Posts tagged provenance

Stamps that trace the owner’s practice through Billings, Wenatchee, Enumclaw, and Cashmere

From the front matter of The ABC of Fitting Glasses: A Manual for the Optician by Edmund Turney Allen (1897). Original from the University of California. Digitized February 20, 2009.

Inscription of the Grecian Coffee House, London.

From the title page of Une Journée des Parques: A Day’s Work of the Fates by Alain René Le Sage (1745). Original from Columbia University. Digitized April 13, 2009.

A reader plays a game with wet ink by writing in reverse and turning the page. 

From London’s Lamentations: or, A Serious Discourse Concerning That Late Fiery Dispensation that Turned Our (Once Renowned) City into a Ruinous Heap by Thomas Brooks (1670). Original from the University of Wisconsin - Madison. Digitized October 6, 2009.

Handwritten letter, addressing author, confirms the conclusion of the text.

My dear Dr. Kunz;

Replying to your inquiry, I can recall no instance of an Eskimo of the Whale Sound region wearing a ring.

On one of my earlier expeditions I took an assortment of bright rings along in addition to needles, thimbles, (?), soap, etc. for the women of the tribe.

I found they had no attraction. Women would accept them as gifts and hang them up in their huts or houses but would not accept them in payment for anything + would not wear them.

Sorry I cannot be of more assistance to you. Best regards.

Sincerely,
Suary. 

The text reads “Rings are not in favor with the Eskimos, who do not appear to make or wear any.”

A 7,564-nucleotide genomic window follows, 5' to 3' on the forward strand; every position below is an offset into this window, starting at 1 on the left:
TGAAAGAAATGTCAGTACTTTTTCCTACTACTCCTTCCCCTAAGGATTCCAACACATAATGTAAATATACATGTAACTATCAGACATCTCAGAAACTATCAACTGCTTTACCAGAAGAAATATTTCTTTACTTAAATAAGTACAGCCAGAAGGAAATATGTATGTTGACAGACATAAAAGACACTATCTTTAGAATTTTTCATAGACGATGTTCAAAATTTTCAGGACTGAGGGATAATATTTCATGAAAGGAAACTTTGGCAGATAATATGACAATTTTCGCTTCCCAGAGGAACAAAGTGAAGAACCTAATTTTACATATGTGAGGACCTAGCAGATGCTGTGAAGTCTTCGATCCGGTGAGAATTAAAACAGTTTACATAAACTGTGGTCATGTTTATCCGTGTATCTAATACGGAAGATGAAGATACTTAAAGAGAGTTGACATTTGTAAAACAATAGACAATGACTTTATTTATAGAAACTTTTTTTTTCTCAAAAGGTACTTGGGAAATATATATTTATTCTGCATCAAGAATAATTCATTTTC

Between p. 30-31 of Rings for the Finger: From the Earliest Known Times, to the Present, with Full Descriptions of the Origin, Early Making, Materials, the Archaeology, History, for Affection, for Love, for Engagement, for Wedding, Commemorative, Mourning, Etc. by George Frederick Kunz (1917). Original from the University of California. Digitized February 18, 2011.

Bookplate reads “Not to be loaned on any condition,” a statement contradicted by the transfer of ownership to Harvard (Gray Herbarium), rebinding, digitization, and digital distribution.

From the front matter of A System of Vegetables, v.1, by Carl von Linné and Johan Elmgre* (1783). 

*Metadata provided by Google Books. 

Part of the book’s provenance documented in stamps; it was in the ownership of Dr. John C. Peters, who then presented it to the New York Academy of Medicine. They donated to the New Hampshire State Library until it was discarded; from there, It made its way to the Boston Medical Library in the Francis A. Countway Library of Medicine (Google notes that it is currently in Harvard’s collection; the Countway is “an alliance of the Boston Medical Library and Harvard Medical School”).

From the front matter of On Diseases of the Skin, by Sir Erasmus Wilson (1857). [Here]